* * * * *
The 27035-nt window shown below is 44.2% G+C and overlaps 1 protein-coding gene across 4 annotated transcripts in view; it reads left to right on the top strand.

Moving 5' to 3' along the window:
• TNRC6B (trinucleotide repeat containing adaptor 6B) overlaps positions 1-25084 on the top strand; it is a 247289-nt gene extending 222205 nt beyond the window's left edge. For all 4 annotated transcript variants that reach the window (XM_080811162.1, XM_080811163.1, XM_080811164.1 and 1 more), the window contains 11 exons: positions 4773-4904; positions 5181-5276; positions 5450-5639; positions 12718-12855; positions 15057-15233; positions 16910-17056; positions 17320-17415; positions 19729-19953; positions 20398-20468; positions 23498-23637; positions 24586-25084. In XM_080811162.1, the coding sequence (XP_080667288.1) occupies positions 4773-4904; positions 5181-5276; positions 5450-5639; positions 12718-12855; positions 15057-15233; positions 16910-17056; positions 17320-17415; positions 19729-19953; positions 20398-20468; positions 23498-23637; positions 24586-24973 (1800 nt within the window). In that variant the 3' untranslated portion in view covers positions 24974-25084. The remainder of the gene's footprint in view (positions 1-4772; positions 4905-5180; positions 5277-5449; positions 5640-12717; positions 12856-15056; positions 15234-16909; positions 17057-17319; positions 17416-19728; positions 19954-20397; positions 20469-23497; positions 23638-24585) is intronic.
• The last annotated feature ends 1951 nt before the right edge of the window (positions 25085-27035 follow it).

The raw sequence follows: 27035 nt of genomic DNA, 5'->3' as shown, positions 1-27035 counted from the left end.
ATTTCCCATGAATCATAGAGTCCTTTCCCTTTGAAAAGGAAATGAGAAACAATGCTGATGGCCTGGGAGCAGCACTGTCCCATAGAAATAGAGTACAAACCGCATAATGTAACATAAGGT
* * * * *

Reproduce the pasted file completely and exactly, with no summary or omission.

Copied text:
The 27035-nt window shown below is 44.2% G+C and overlaps 1 protein-coding gene across 4 annotated transcripts in view; it reads left to right on the top strand.

Moving 5' to 3' along the window:
• TNRC6B (trinucleotide repeat containing adaptor 6B) overlaps positions 1-25084 on the top strand; it is a 247289-nt gene extending 222205 nt beyond the window's left edge. For all 4 annotated transcript variants that reach the window (XM_080811162.1, XM_080811163.1, XM_080811164.1 and 1 more), the window contains 11 exons: positions 4773-4904; positions 5181-5276; positions 5450-5639; positions 12718-12855; positions 15057-15233; positions 16910-17056; positions 17320-17415; positions 19729-19953; positions 20398-20468; positions 23498-23637; positions 24586-25084. In XM_080811162.1, the coding sequence (XP_080667288.1) occupies positions 4773-4904; positions 5181-5276; positions 5450-5639; positions 12718-12855; positions 15057-15233; positions 16910-17056; positions 17320-17415; positions 19729-19953; positions 20398-20468; positions 23498-23637; positions 24586-24973 (1800 nt within the window). In that variant the 3' untranslated portion in view covers positions 24974-25084. The remainder of the gene's footprint in view (positions 1-4772; positions 4905-5180; positions 5277-5449; positions 5640-12717; positions 12856-15056; positions 15234-16909; positions 17057-17319; positions 17416-19728; positions 19954-20397; positions 20469-23497; positions 23638-24585) is intronic.
• The last annotated feature ends 1951 nt before the right edge of the window (positions 25085-27035 follow it).

The raw sequence follows: 27035 nt of genomic DNA, 5'->3' as shown, positions 1-27035 counted from the left end.
ATTTCCCATGAATCATAGAGTCCTTTCCCTTTGAAAAGGAAATGAGAAACAATGCTGATGGCCTGGGAGCAGCACTGTCCCATAGAAATAGAGTACAAACCGCATAATGTAACATAAGGT